Flaxseed reduces the production of major systemic markers of inflammatory activity, including eicosanoids, cytokines and platelet-activating factor. Regular consumption of flaxseed may influence the progression of atherosclerosis, an inflammatory disease.
Atherosclerosis is an inflammatory disease. Its origins are in infancy and childhood when the earliest lesions, called fatty streaks, begin to develop in arteries. Fatty streaks consist only of monocyte-derived macrophages and T lymphocytes—two types of immune cells whose presence in arterial walls provides evidence that the inflammatory response contributes to atherosclerosis. Recognizing the role of inflammation in atherosclerosis suggests a new approach to cardiovascular disease prevention and treatment: Developing interventions that alleviate chronic
inflammation and may retard the progression of atherosclerosis.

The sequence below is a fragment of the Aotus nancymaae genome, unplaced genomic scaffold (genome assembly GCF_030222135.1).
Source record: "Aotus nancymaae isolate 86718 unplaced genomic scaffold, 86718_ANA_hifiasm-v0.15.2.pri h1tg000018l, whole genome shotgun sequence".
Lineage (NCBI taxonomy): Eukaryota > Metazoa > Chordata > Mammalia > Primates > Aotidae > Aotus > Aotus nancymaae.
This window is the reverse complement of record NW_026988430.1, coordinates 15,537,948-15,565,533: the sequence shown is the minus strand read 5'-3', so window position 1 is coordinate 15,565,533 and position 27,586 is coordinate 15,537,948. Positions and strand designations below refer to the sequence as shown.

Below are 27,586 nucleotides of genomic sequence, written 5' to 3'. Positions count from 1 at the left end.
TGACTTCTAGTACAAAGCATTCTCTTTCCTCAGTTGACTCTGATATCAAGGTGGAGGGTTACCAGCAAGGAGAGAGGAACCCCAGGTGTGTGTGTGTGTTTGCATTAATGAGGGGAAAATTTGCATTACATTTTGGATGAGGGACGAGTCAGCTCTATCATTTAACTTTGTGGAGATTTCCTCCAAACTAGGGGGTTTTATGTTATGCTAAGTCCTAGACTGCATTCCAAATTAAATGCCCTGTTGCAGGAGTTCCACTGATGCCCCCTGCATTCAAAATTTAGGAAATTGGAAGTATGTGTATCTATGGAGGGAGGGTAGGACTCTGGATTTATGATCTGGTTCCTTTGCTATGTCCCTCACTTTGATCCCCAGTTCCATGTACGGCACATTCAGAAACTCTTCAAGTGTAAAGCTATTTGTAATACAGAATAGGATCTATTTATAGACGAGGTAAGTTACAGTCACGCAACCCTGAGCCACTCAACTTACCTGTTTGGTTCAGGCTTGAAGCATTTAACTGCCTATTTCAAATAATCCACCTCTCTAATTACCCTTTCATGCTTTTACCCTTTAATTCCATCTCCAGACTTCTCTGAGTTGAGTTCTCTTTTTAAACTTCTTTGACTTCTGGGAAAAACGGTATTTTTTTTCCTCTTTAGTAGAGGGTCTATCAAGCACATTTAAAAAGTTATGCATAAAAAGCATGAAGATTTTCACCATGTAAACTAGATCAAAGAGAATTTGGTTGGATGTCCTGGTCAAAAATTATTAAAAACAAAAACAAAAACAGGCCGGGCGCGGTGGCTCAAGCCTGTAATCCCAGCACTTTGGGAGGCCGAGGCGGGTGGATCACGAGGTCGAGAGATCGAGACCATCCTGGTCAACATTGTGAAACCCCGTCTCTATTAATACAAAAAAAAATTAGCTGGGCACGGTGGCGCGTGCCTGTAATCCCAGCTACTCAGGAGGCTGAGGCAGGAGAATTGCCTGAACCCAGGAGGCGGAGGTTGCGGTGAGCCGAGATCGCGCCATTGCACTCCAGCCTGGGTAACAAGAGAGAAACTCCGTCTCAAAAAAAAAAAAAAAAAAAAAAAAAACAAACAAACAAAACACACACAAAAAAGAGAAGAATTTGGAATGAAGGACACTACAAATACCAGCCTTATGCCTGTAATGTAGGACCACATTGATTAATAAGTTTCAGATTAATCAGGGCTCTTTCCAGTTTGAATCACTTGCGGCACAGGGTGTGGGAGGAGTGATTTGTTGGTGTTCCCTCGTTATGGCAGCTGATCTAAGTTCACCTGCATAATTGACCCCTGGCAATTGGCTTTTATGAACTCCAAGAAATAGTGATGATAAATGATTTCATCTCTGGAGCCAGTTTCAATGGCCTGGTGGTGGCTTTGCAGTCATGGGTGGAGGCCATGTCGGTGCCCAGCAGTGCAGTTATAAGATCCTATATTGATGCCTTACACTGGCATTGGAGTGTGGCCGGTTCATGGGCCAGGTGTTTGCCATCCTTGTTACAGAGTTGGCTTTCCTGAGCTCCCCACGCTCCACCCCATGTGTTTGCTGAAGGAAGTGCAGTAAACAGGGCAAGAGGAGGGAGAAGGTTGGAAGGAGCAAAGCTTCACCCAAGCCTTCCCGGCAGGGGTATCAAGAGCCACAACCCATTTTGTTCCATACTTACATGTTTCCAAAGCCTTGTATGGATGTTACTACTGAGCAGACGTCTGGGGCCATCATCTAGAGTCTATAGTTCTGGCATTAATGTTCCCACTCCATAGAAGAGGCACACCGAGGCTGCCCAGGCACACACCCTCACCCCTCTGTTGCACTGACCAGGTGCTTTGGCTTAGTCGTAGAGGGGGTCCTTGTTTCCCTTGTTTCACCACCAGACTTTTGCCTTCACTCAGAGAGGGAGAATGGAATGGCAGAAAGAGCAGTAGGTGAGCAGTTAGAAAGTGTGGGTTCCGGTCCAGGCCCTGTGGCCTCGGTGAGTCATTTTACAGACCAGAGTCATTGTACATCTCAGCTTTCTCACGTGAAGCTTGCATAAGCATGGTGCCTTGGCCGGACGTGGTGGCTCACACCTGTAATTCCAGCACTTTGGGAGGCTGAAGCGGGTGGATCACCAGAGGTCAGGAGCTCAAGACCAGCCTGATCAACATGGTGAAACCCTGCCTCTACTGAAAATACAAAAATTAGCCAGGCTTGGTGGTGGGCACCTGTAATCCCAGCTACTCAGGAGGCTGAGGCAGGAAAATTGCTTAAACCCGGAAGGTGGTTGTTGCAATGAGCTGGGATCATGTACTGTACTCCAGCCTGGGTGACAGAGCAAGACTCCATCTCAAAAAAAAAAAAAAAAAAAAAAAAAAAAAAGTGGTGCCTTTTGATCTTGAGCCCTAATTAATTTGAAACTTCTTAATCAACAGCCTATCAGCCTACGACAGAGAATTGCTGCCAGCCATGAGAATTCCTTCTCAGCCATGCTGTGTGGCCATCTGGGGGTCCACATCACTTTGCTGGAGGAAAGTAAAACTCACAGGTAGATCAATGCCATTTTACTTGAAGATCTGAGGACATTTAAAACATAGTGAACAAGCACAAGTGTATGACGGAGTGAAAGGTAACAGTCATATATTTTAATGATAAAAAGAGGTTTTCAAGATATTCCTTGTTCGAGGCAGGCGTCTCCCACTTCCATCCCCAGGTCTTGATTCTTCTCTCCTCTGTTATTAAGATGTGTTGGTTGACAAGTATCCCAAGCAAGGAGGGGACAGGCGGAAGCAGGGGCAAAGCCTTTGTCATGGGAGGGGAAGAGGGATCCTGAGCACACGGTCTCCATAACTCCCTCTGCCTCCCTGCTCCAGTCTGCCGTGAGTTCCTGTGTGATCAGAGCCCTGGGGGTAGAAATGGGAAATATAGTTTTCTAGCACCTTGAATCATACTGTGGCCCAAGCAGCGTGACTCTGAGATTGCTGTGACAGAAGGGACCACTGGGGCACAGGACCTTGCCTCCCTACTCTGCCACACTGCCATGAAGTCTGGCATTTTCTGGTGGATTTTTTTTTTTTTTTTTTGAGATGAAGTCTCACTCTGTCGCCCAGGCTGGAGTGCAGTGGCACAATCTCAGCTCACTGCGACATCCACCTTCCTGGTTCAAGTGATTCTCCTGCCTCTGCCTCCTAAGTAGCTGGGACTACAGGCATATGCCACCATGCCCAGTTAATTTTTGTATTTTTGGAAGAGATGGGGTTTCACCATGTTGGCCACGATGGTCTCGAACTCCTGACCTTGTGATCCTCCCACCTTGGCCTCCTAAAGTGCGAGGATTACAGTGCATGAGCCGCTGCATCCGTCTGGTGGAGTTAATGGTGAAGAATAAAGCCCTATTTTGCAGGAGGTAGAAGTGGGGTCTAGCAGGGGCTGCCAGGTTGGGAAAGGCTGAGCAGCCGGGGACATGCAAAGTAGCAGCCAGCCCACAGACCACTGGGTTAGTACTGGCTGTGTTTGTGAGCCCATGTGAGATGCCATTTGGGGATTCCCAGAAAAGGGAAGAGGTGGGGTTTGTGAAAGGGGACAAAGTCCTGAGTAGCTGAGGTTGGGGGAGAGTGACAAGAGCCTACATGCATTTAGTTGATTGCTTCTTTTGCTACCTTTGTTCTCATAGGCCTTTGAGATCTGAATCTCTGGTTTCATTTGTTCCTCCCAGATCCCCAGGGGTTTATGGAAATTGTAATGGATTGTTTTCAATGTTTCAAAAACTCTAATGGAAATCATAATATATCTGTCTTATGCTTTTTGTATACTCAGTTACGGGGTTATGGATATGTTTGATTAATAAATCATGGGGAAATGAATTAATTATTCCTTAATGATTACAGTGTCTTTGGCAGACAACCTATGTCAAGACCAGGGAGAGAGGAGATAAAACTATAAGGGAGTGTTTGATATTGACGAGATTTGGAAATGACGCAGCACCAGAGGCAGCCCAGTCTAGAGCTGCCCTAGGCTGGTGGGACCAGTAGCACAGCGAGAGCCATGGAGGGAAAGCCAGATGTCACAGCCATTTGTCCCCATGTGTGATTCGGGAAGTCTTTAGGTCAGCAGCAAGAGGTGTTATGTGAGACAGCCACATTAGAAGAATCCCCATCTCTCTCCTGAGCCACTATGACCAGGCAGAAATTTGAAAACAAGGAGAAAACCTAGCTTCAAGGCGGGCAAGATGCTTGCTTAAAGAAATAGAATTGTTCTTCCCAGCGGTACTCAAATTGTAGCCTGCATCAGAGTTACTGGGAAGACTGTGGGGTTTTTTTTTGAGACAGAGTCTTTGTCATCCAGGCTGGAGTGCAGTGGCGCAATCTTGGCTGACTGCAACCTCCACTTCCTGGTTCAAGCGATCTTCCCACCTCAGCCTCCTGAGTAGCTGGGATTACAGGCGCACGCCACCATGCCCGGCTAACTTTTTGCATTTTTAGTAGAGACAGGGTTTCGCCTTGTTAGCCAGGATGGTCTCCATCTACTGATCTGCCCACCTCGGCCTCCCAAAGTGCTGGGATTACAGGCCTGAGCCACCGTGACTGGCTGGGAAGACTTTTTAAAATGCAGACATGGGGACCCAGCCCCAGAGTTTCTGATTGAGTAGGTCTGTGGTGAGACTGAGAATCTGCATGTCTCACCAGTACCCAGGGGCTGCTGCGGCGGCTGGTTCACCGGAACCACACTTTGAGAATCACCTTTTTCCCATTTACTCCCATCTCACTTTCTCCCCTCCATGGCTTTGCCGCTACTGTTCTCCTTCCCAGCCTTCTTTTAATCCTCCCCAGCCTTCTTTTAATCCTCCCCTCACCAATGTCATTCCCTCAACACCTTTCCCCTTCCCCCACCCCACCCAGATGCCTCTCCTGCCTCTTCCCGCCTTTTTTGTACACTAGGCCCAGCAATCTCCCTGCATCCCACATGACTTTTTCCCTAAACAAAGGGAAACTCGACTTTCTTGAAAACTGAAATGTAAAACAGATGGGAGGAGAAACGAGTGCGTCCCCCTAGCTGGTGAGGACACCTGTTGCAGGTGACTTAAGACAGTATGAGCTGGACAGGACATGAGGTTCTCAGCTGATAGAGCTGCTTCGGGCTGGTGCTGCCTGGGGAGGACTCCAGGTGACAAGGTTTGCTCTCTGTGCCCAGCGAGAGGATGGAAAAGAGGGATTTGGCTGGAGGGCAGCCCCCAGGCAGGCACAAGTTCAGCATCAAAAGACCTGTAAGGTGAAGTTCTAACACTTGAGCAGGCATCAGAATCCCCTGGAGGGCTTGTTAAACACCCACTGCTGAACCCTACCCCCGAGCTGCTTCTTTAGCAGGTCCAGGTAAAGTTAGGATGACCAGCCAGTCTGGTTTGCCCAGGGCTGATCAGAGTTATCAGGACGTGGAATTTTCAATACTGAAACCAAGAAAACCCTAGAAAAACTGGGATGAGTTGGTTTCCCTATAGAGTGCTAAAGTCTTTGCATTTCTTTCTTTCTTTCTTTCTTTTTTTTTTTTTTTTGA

Flaxseed inhibits the production of pro-inflammatory cytokines and lipid mediators derived from arachidonic acid (an omega-6 fatty acid) and thus reduces inflammatory responses. This effect is likely due to one or both of the following constituents present in flaxseed: alpha-linolenic acid (ALA), the essential omega-3 fatty, and lignans, which are phytoestrogens that exhibit antioxidant, antimitotic and antifungal activity. With its unique fatty acid profile, flaxseed is the richest source of ALA in the North American diet— ALA constitutes 57% of the total fatty acids in flaxseed. It is also the richest source of lignans, providing 75-800 times more lignans than other plant foods such as legumes, cereals, vegetables and fruits. ALA and lignans appear to influence inflammatory responses by different mechanisms.